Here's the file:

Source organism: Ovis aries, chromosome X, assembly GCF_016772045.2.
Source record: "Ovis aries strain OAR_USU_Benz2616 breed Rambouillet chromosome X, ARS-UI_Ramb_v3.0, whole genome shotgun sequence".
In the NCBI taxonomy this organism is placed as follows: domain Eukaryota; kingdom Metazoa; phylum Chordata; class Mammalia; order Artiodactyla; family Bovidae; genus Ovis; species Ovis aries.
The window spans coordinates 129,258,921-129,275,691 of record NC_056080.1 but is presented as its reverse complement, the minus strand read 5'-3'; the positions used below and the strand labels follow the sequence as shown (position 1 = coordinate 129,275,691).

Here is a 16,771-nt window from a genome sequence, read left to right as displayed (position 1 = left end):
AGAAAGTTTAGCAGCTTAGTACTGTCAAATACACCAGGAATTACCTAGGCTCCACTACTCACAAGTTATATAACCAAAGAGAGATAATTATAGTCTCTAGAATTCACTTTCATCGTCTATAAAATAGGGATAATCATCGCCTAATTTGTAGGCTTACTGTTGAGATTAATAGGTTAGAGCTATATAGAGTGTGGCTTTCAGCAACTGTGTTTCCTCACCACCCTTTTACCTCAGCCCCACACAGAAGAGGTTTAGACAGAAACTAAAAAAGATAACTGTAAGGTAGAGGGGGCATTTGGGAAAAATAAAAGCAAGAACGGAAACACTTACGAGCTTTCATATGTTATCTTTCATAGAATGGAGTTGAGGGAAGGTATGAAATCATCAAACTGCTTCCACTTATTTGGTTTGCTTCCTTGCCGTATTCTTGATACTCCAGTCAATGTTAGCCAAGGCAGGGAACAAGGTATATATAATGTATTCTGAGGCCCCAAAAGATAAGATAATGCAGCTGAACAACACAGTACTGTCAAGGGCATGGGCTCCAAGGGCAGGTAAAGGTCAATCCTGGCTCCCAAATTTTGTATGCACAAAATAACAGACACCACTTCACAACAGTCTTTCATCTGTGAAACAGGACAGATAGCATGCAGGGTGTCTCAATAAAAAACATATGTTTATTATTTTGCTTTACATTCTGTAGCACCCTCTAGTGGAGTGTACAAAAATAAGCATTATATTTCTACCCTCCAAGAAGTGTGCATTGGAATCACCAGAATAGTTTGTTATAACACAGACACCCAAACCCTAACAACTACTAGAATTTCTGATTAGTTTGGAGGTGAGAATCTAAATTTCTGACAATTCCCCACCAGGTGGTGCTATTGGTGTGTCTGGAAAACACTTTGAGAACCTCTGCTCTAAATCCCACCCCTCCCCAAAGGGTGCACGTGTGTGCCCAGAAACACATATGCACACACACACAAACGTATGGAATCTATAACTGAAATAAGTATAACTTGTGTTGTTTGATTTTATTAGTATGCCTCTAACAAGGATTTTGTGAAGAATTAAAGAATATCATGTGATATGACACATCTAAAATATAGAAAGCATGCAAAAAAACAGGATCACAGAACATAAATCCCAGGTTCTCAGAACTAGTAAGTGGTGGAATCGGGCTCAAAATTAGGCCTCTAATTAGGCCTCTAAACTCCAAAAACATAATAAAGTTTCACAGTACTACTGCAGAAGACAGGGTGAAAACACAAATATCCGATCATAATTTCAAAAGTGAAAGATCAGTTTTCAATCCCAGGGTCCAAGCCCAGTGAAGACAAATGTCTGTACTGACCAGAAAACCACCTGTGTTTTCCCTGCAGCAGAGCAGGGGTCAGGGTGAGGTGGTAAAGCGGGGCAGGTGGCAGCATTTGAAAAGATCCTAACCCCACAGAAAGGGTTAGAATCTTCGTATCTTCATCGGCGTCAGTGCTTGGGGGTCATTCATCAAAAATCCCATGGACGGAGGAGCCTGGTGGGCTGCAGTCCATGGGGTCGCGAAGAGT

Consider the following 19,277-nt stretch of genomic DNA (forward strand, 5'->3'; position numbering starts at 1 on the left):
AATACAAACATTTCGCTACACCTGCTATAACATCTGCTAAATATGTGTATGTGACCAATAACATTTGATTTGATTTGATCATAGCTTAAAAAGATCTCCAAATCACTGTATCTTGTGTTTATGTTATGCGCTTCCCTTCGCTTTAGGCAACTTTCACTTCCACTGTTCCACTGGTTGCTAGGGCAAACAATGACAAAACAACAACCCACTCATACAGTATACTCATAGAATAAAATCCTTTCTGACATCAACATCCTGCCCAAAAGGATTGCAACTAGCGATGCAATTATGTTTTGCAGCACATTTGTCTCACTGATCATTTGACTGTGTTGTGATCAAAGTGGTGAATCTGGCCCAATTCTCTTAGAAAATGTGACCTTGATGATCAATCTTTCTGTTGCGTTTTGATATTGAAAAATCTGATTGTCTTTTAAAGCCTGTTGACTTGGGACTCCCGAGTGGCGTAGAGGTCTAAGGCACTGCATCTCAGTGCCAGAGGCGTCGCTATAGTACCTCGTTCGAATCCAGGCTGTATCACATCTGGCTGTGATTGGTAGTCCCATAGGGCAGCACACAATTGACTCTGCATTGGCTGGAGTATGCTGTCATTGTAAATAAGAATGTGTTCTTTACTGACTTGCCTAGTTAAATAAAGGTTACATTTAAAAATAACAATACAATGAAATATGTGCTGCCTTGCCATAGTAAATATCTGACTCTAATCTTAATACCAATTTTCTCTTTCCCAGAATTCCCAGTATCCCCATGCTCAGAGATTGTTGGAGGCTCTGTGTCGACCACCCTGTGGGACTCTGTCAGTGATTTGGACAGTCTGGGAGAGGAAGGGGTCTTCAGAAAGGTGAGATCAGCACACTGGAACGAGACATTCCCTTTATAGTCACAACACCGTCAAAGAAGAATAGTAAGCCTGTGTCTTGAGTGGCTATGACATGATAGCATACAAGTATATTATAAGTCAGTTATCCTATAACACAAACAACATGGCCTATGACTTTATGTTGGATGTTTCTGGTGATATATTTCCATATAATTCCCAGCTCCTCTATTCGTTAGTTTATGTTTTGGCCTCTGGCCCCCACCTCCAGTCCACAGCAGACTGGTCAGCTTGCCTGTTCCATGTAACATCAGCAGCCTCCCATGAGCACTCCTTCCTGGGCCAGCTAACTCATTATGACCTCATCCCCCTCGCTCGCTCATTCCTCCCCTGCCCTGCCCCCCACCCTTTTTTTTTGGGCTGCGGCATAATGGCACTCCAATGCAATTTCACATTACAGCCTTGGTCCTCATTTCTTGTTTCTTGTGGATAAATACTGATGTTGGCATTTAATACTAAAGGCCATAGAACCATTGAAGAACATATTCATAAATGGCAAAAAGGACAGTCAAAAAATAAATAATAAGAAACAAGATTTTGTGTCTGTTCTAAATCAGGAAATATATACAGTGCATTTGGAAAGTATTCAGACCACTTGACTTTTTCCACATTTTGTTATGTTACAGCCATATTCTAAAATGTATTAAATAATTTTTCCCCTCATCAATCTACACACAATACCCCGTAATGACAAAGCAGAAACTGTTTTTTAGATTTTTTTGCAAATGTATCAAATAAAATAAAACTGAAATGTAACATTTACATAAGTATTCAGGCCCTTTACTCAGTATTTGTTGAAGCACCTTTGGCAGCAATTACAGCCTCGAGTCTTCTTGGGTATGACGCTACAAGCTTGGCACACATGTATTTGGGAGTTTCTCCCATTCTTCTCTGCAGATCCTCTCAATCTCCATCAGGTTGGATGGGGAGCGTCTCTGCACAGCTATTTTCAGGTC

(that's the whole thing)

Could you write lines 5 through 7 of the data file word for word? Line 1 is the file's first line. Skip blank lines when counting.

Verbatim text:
Here is a 16,771-nt window from a genome sequence, read left to right as displayed (position 1 = left end):
AGAAAGTTTAGCAGCTTAGTACTGTCAAATACACCAGGAATTACCTAGGCTCCACTACTCACAAGTTATATAACCAAAGAGAGATAATTATAGTCTCTAGAATTCACTTTCATCGTCTATAAAATAGGGATAATCATCGCCTAATTTGTAGGCTTACTGTTGAGATTAATAGGTTAGAGCTATATAGAGTGTGGCTTTCAGCAACTGTGTTTCCTCACCACCCTTTTACCTCAGCCCCACACAGAAGAGGTTTAGACAGAAACTAAAAAAGATAACTGTAAGGTAGAGGGGGCATTTGGGAAAAATAAAAGCAAGAACGGAAACACTTACGAGCTTTCATATGTTATCTTTCATAGAATGGAGTTGAGGGAAGGTATGAAATCATCAAACTGCTTCCACTTATTTGGTTTGCTTCCTTGCCGTATTCTTGATACTCCAGTCAATGTTAGCCAAGGCAGGGAACAAGGTATATATAATGTATTCTGAGGCCCCAAAAGATAAGATAATGCAGCTGAACAACACAGTACTGTCAAGGGCATGGGCTCCAAGGGCAGGTAAAGGTCAATCCTGGCTCCCAAATTTTGTATGCACAAAATAACAGACACCACTTCACAACAGTCTTTCATCTGTGAAACAGGACAGATAGCATGCAGGGTGTCTCAATAAAAAACATATGTTTATTATTTTGCTTTACATTCTGTAGCACCCTCTAGTGGAGTGTACAAAAATAAGCATTATATTTCTACCCTCCAAGAAGTGTGCATTGGAATCACCAGAATAGTTTGTTATAACACAGACACCCAAACCCTAACAACTACTAGAATTTCTGATTAGTTTGGAGGTGAGAATCTAAATTTCTGACAATTCCCCACCAGGTGGTGCTATTGGTGTGTCTGGAAAACACTTTGAGAACCTCTGCTCTAAATCCCACCCCTCCCCAAAGGGTGCACGTGTGTGCCCAGAAACACATATGCACACACACACAAACGTATGGAATCTATAACTGAAATAAGTATAACTTGTGTTGTTTGATTTTATTAGTATGCCTCTAACAAGGATTTTGTGAAGAATTAAAGAATATCATGTGATATGACACATCTAAAATATAGAAAGCATGCAAAAAAACAGGATCACAGAACATAAATCCCAGGTTCTCAGAACTAGTAAGTGGTGGAATCGGGCTCAAAATTAGGCCTCTAATTAGGCCTCTAAACTCCAAAAACATAATAAAGTTTCACAGTACTACTGCAGAAGACAGGGTGAAAACACAAATATCCGATCATAATTTCAAAAGTGAAAGATCAGTTTTCAATCCCAGGGTCCAAGCCCAGTGAAGACAAATGTCTGTACTGACCAGAAAACCACCTGTGTTTTCCCTGCAGCAGAGCAGGGGTCAGGGTGAGGTGGTAAAGCGGGGCAGGTGGCAGCATTTGAAAAGATCCTAACCCCACAGAAAGGGTTAGAATCTTCGTATCTTCATCGGCGTCAGTGCTTGGGGGTCATTCATCAAAAATCCCATGGACGGAGGAGCCTGGTGGGCTGCAGTCCATGGGGTCGCGAAGAGT

Consider the following 19,277-nt stretch of genomic DNA (forward strand, 5'->3'; position numbering starts at 1 on the left):